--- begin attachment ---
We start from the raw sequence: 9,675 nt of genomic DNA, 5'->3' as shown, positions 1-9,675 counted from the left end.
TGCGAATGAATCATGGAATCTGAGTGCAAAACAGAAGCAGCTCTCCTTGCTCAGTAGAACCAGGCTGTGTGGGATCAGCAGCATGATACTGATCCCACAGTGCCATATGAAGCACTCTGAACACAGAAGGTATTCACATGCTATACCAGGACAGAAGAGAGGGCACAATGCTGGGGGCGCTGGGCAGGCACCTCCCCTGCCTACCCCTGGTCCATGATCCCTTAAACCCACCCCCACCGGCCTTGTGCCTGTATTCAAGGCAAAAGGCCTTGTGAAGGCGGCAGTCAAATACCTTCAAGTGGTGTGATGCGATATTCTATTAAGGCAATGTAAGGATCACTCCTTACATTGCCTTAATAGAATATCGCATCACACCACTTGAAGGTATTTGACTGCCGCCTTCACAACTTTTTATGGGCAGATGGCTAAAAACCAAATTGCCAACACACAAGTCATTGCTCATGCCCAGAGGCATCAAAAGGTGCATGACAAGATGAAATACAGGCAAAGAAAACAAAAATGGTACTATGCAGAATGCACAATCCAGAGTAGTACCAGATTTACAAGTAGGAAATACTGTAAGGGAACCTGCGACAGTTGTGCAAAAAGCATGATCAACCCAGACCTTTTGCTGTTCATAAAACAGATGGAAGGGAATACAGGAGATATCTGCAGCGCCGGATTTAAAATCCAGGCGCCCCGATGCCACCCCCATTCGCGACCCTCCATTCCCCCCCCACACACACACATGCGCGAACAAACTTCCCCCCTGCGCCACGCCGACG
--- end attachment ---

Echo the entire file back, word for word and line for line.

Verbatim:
We start from the raw sequence: 9,675 nt of genomic DNA, 5'->3' as shown, positions 1-9,675 counted from the left end.
TGCGAATGAATCATGGAATCTGAGTGCAAAACAGAAGCAGCTCTCCTTGCTCAGTAGAACCAGGCTGTGTGGGATCAGCAGCATGATACTGATCCCACAGTGCCATATGAAGCACTCTGAACACAGAAGGTATTCACATGCTATACCAGGACAGAAGAGAGGGCACAATGCTGGGGGCGCTGGGCAGGCACCTCCCCTGCCTACCCCTGGTCCATGATCCCTTAAACCCACCCCCACCGGCCTTGTGCCTGTATTCAAGGCAAAAGGCCTTGTGAAGGCGGCAGTCAAATACCTTCAAGTGGTGTGATGCGATATTCTATTAAGGCAATGTAAGGATCACTCCTTACATTGCCTTAATAGAATATCGCATCACACCACTTGAAGGTATTTGACTGCCGCCTTCACAACTTTTTATGGGCAGATGGCTAAAAACCAAATTGCCAACACACAAGTCATTGCTCATGCCCAGAGGCATCAAAAGGTGCATGACAAGATGAAATACAGGCAAAGAAAACAAAAATGGTACTATGCAGAATGCACAATCCAGAGTAGTACCAGATTTACAAGTAGGAAATACTGTAAGGGAACCTGCGACAGTTGTGCAAAAAGCATGATCAACCCAGACCTTTTGCTGTTCATAAAACAGATGGAAGGGAATACAGGAGATATCTGCAGCGCCGGATTTAAAATCCAGGCGCCCCGATGCCACCCCCATTCGCGACCCTCCATTCCCCCCCCACACACACACATGCGCGAACAAACTTCCCCCCTGCGCCACGCCGACG